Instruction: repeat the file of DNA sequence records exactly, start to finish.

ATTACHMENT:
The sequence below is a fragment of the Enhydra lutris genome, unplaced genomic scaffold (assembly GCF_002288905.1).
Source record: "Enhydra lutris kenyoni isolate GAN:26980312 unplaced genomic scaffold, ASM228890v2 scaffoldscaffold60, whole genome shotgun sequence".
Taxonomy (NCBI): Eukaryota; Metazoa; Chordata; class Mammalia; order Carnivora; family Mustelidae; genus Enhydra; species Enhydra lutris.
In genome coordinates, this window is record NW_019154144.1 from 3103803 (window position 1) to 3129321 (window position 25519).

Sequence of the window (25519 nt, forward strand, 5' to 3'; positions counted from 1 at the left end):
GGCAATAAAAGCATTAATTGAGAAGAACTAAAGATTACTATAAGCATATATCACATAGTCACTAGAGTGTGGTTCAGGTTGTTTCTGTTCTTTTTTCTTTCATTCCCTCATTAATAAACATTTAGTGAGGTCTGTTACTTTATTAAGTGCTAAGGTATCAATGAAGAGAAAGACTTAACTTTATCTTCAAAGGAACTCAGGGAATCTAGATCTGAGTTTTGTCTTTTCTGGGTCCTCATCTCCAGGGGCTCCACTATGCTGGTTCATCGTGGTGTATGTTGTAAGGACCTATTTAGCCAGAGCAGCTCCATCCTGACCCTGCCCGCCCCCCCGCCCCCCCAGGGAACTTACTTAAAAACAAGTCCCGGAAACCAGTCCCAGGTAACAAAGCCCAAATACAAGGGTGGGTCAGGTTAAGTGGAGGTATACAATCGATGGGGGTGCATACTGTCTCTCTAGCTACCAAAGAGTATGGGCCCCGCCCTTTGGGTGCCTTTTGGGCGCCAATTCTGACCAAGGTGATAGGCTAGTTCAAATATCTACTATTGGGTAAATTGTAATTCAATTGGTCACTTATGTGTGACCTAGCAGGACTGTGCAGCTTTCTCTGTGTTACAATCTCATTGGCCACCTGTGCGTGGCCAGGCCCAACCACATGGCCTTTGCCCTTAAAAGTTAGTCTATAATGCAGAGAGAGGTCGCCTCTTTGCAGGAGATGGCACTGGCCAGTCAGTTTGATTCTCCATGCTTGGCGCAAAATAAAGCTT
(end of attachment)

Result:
The sequence below is a fragment of the Enhydra lutris genome, unplaced genomic scaffold (assembly GCF_002288905.1).
Source record: "Enhydra lutris kenyoni isolate GAN:26980312 unplaced genomic scaffold, ASM228890v2 scaffoldscaffold60, whole genome shotgun sequence".
Taxonomy (NCBI): Eukaryota; Metazoa; Chordata; class Mammalia; order Carnivora; family Mustelidae; genus Enhydra; species Enhydra lutris.
In genome coordinates, this window is record NW_019154144.1 from 3103803 (window position 1) to 3129321 (window position 25519).

Sequence of the window (25519 nt, forward strand, 5' to 3'; positions counted from 1 at the left end):
GGCAATAAAAGCATTAATTGAGAAGAACTAAAGATTACTATAAGCATATATCACATAGTCACTAGAGTGTGGTTCAGGTTGTTTCTGTTCTTTTTTCTTTCATTCCCTCATTAATAAACATTTAGTGAGGTCTGTTACTTTATTAAGTGCTAAGGTATCAATGAAGAGAAAGACTTAACTTTATCTTCAAAGGAACTCAGGGAATCTAGATCTGAGTTTTGTCTTTTCTGGGTCCTCATCTCCAGGGGCTCCACTATGCTGGTTCATCGTGGTGTATGTTGTAAGGACCTATTTAGCCAGAGCAGCTCCATCCTGACCCTGCCCGCCCCCCCGCCCCCCCAGGGAACTTACTTAAAAACAAGTCCCGGAAACCAGTCCCAGGTAACAAAGCCCAAATACAAGGGTGGGTCAGGTTAAGTGGAGGTATACAATCGATGGGGGTGCATACTGTCTCTCTAGCTACCAAAGAGTATGGGCCCCGCCCTTTGGGTGCCTTTTGGGCGCCAATTCTGACCAAGGTGATAGGCTAGTTCAAATATCTACTATTGGGTAAATTGTAATTCAATTGGTCACTTATGTGTGACCTAGCAGGACTGTGCAGCTTTCTCTGTGTTACAATCTCATTGGCCACCTGTGCGTGGCCAGGCCCAACCACATGGCCTTTGCCCTTAAAAGTTAGTCTATAATGCAGAGAGAGGTCGCCTCTTTGCAGGAGATGGCACTGGCCAGTCAGTTTGATTCTCCATGCTTGGCGCAAAATAAAGCTT